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Economic Costs of Climate Change 'Will Affect Every American'

Haider Rizvi

NEW YORK - Independent economists and environmentalists are warning of dire consequences for the U.S. economy if policy makers fail to take urgent action on climate change.

"Climate change will effect every American economically in a significant and dramatic way," said Matthias Ruth, director of the University of Maryland's Center for Integrative Environmental Research.

In a new study released this week, Ruth observed that further delays in tackling climate change would not only cause greater damage to the U.S. economy, but would also raise the future cost of dealing with natural disasters.

The authors of the study, entitled "The U.S. Economic Impacts of Climate Change and the Costs of Inaction," say their efforts to analyze the economic research done in the past and pull in other relevant data make the study the first of its kind.

The costs of climate change inaction is likely to be much higher than the required spending on cuts in carbon emissions, the report's authors said, adding that the United States can expect to lose hundreds of billions of dollars in damage to its infrastructure, agriculture, and manufacturing sector if more isn't done soon to slow climate change.

"We're making billions of dollars of infrastructure investments every year and often without taking impacts of climate change into account," said Ruth, stressing there was a "strong need for action across all sectors."

The report concludes that the real economic impact of climate change is "fraught with hidden costs," which will vary regionally and will put a strain on public sector budgets.

For example, the combined impacts of storms on the United States since 1980 have surpassed $560 billion. Hurricane Katrina alone accounted for nearly $200 billion in economic losses.

According to Ruth and other researchers, more frequent and intense storms -- as many climate scientists have predicted -- will raise the price tag even higher.

But storm damage is just one factor in what is fast becoming a cascade of costs, the report said.

Estimates suggest that in the U.S. West and Northwest, the cost of fire suppression and property damages will run in the billions due to changes in precipitation patterns and snow pack.


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The Great Plains can expect to experience increased frequency and severity of flooding and drought, resulting in additional billions of dollars in damages to crops and property.

The already sinking water levels will go lower in the Great Lakes-St. Lawrence River system, driving up shipping costs and severely impacting the Midwest manufacturing sector.

Sea level rise and storm surges will eat away valuable property along the Atlantic coast -- a single storm surge event can cost $2 billion to $6.5 billion.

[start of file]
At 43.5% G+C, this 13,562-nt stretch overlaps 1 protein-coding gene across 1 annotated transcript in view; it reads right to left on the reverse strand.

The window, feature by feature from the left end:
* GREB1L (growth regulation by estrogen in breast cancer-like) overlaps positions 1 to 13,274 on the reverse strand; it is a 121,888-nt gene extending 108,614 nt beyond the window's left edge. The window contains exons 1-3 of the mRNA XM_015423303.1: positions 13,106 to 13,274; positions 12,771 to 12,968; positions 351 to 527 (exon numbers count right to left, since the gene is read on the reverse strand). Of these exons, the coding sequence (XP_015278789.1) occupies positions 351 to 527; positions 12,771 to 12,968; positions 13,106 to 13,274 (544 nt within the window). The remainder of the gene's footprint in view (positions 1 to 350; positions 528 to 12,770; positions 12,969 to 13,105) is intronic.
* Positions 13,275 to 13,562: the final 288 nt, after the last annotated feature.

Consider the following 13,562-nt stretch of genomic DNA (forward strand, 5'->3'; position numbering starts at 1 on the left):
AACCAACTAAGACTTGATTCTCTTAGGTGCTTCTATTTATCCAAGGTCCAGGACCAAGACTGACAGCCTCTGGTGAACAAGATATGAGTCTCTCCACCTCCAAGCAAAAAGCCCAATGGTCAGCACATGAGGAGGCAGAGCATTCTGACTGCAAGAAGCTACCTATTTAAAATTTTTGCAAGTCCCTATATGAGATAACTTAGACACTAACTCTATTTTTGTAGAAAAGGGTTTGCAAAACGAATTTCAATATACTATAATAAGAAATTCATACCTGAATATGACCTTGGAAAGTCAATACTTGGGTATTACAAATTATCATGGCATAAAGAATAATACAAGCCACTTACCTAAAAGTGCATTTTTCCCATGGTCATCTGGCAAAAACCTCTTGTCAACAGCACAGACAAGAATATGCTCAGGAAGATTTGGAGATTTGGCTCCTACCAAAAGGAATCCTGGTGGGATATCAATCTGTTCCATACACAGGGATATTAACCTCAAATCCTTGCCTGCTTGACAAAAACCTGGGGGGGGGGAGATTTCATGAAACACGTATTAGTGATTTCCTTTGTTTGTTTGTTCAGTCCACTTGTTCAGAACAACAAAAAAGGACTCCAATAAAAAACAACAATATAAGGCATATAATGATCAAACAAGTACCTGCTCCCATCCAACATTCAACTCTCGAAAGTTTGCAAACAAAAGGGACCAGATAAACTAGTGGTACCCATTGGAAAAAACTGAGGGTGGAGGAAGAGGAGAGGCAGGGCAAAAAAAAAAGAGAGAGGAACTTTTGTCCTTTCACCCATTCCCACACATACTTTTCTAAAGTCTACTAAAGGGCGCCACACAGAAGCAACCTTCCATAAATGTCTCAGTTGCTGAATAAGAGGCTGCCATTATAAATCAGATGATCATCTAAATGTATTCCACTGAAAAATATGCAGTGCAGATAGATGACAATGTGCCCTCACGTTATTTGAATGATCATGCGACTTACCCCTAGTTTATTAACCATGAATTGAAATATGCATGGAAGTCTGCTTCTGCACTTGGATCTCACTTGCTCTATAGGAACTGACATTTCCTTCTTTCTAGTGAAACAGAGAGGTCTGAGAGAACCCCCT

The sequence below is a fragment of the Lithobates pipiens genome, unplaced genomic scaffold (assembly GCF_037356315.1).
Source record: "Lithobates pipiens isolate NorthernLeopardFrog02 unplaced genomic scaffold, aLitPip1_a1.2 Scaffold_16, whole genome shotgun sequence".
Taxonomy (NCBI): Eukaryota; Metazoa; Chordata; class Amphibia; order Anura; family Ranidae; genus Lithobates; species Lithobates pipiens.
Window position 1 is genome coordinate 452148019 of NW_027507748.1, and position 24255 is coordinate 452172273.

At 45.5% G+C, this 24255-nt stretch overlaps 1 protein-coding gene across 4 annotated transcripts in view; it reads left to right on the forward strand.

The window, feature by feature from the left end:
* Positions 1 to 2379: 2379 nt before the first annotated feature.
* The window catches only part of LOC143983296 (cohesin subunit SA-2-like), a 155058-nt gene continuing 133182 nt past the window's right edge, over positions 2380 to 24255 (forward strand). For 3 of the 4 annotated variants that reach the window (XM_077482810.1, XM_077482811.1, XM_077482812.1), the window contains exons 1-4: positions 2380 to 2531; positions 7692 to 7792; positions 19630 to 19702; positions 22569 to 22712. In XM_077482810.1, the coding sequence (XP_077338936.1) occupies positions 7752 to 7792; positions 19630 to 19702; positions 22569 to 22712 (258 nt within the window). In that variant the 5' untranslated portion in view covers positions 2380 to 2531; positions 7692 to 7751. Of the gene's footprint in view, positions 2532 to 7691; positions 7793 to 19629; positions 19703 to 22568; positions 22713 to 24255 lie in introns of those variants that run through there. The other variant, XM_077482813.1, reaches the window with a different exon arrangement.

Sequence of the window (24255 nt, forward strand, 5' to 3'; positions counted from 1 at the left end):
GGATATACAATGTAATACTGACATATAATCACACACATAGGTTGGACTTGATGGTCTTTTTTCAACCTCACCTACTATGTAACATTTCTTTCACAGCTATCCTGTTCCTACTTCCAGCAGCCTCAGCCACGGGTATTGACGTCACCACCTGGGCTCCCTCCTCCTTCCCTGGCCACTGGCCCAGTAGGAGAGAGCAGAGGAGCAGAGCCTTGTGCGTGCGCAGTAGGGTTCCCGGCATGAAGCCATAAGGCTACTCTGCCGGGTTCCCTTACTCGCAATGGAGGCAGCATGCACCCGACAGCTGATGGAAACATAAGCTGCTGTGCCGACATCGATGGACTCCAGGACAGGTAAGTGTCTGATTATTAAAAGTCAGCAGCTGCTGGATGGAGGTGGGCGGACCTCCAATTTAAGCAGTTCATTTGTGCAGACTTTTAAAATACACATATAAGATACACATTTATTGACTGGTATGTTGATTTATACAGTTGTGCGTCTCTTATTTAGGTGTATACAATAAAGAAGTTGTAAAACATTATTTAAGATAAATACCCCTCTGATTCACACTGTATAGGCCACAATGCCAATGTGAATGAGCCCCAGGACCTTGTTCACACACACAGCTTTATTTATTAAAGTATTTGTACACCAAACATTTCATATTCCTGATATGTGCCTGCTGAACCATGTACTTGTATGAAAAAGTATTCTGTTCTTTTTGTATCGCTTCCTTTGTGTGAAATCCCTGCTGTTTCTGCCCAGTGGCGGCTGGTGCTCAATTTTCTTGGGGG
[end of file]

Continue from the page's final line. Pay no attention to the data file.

And drought will take firmer hold of the South and Southwest, with costly impacts on agriculture, industry, and households. For the Central Valley in California alone, the economy-wide loss during the driest years is predicted to be around $6 billion.

Ruth's report does not offer any total costs to the U.S. economy because the methodology for calculating that does not yet exist. Climate science is well-established, but the economics of climate change impacts is still in its infancy.

There is a great deal of work still to be done to build robust economic models, Ruth said, urging policy makers not to wait to formulate a national policy for action to mitigate emissions and adapt to already unavoidable impacts of climate change, in an effort to minimize the overall costs.

The energy sector not only has to reduce its greenhouse gas emissions, but also needs to be decentralized to become efficient and buffer it from severe weather events, the report said.

Other recommendations included simple market mechanisms such as pricing of water or dropping the tax exemption on fertilizer to get immediate environmental benefits.

While many industrialized countries seem willing to adopt a global approach in dealing with the threat of climate change, the Bush administration has given no indication of joining the rest of the international community.

It remains outside the fold of the Kyoto treaty and has flatly rejected calls -- even from its allies -- to agree to mandatory caps on carbon emissions.

In a parallel move to a UN-sponsored summit on climate change, the Bush administration recently organized a separate meeting of those representing the most industrialized nations. But as many had expected, the meeting in Washington offered no meaningful results, according to climate activists in the United States and abroad.

© 2007 One World

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